Framing lumber or dimensional lumber is often referred to as wall studs, which are the vertical 2 x 4 beams supporting the frame of your home. Wall studs are found behind the drywall and are usually spaced anywhere from 16 – 24 inches apart, with 16 inches being most common for interior walls. The most common framing lumber is SPF or spruce-pine-fir lumber. This is known as dimensional lumber, and is commonly referred to by size, including 2x4, 4x4, etc.

Sheet of Hardboard.

Hardboard

Similar to MDF, hardboard is constructed of wood fibres and softwood pulp, and considered to be fibreboard. The primary difference between MDF and hardboard lies in the density of the panel and the additives that make them specially suited for different applications.

Medium-density hardboard can be used for doors, soffits and other applications where it can be protected from moisture and weather. High-density hardboard can be used for curved forms.

Perforated hardboard or pegboard is moisture resistant and commonly used on walls in garages and workshops for organization and storage.

Sheet of Particleboard.

Particleboard

Particleboard is made of wood particles (approximately sawdust size) bonded with resins and formed into panels under heat and pressure. These panels are used primarily for floor underlayment and in manufacturing cabinets, laminate countertops and doors. Particleboard makes better underlayment than plywood because there are no voids in the core that might dent under resilient flooring, and it also makes a good base for countertop laminates because of its smoothness and stability. However, particleboard has little structural strength, and a tendency to swell and disintegrate when it gets wet.

Sheet of Oriented Strand Board.

Oriented Strand Board (OSB)

Oriented Strand Board (OSB) structural panels are manufactured using wood strands and waterproof adhesives. The wood strands are arranged in cross-oriented layers to provide strength and performance properties similar to plywood. OSB has a consistent quality with no gaps or voids. Common uses of OSB in residential construction include subflooring, roof sheathing, wall sheathing, concrete forms, ceilings and soffits.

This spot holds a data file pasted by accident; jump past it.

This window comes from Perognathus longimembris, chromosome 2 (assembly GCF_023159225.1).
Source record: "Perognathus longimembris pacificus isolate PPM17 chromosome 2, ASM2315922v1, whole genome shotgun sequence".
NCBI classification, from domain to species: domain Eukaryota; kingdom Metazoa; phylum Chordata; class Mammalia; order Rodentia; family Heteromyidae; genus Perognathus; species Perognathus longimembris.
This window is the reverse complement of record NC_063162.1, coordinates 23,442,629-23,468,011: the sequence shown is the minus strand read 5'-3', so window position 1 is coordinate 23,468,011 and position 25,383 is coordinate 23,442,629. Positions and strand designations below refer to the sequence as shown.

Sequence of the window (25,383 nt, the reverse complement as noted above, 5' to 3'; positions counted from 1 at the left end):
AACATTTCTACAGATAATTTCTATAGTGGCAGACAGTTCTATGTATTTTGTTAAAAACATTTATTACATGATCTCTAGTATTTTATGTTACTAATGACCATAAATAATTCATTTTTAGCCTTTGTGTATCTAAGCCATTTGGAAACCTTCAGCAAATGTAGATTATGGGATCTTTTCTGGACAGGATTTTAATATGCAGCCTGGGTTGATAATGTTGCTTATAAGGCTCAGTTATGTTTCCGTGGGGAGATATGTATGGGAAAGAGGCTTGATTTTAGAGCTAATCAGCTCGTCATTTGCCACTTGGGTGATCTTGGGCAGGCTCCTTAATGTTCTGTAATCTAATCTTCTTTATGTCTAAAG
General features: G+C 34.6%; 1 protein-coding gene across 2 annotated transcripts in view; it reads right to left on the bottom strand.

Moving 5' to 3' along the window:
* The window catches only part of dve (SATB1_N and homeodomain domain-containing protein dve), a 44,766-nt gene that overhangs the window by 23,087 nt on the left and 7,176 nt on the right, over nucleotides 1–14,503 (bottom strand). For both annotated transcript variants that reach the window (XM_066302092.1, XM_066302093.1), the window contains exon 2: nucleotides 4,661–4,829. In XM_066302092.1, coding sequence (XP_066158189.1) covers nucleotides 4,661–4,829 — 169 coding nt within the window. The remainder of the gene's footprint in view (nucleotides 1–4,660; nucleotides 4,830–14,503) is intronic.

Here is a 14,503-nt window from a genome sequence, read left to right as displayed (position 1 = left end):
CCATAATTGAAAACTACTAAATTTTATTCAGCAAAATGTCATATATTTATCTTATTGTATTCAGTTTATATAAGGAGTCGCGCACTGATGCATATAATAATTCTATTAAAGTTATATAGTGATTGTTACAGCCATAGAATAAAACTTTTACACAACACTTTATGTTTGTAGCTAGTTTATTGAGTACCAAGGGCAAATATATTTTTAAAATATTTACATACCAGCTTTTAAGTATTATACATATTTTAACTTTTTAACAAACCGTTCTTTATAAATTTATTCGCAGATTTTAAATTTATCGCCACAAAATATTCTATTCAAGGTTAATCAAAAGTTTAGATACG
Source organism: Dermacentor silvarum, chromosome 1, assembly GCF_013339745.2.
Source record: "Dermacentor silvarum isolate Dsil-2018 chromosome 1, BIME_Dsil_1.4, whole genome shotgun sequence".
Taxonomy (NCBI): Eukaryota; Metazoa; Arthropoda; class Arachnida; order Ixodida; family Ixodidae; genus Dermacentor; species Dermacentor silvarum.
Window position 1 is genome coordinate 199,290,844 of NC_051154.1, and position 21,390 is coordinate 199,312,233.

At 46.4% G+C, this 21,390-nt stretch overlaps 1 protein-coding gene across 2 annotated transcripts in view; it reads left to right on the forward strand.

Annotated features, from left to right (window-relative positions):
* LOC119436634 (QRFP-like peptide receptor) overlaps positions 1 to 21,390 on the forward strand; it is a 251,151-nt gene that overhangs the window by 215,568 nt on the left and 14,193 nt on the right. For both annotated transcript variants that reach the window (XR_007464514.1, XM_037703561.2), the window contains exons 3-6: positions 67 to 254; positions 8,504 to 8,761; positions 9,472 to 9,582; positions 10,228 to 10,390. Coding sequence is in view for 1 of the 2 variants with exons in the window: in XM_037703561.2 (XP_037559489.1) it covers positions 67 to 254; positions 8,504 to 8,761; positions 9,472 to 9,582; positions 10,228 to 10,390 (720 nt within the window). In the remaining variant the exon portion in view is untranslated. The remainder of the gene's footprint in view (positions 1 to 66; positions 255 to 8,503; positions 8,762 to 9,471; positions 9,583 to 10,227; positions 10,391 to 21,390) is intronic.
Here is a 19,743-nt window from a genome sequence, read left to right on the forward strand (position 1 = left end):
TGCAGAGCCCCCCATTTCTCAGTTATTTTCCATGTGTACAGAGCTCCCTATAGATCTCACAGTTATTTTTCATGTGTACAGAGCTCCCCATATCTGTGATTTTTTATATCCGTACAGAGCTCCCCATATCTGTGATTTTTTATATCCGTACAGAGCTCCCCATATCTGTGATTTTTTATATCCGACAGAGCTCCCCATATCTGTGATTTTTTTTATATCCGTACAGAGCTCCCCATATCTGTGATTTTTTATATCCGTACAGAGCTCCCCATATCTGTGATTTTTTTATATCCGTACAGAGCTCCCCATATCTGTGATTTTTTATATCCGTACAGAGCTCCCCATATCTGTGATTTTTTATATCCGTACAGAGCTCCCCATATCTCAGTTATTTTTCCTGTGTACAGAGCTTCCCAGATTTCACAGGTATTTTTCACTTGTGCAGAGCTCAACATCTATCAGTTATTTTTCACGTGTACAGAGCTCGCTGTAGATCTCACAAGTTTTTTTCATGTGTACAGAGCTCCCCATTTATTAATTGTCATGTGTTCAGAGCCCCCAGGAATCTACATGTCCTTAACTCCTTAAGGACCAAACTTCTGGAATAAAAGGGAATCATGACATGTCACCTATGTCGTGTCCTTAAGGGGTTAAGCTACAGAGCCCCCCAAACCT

Nominal vs. Actual Lumber Size

Close up of a tape measure and carpenter pencil measuring a piece of wood.

The nominal size of lumber is the rough dimension of the lumber before it is trimmed to its final size – this is what you’ll see mentioned in project guides and on the tags at your local store. The actual size is noted below.

Nominal Size Actual Size
1 x 4 ¾ x 3 ½ inches
1 x 6 ¾ x 5 ½ inches
2 x 2 1 ½ x 1 ½ inches
2 x 4 1 ½ x 3 ½ inches
2 x 6 1 ½ x 5 ½ inches
2 x 8 1 ½ x 7 ¼ inches
2 x 10 1 ½ x 9 ¼ inches
4 x 4 3 ½ x 3 ½ inches

Grading Lumber

In Canada, lumber and wood sheet products are graded by the Canadian Lumber Standards Accreditation Board (CLS) based on a number of factors.

Wood panel products are graded according to their intended use, therefore only its appearance and structural properties are judged for adequacy.

  • A = Cabinet Grade
  • B = Sanded Grade
  • C or C plugged = Sheathing Grade
Label Grade Uses
A-B

"A" veneer on face, "B" veneer on back

  • Cabinets
  • Shelving
  • Partitions
  • Applications where a smooth paintable surface is needed
A-C

"A" veneer on face, "C" veneer on back

  • Applications where one smooth side is needed
B-C

"B" veneer on face, "C" veneer on back

  • Applications where a reasonable painted surface is required and economy is a major consideration
C-C Plugged

"C" veneer, filled and touch sanded on face, "C plugged" veneer on back

  • Underlayment
  • Applications where appearance is not important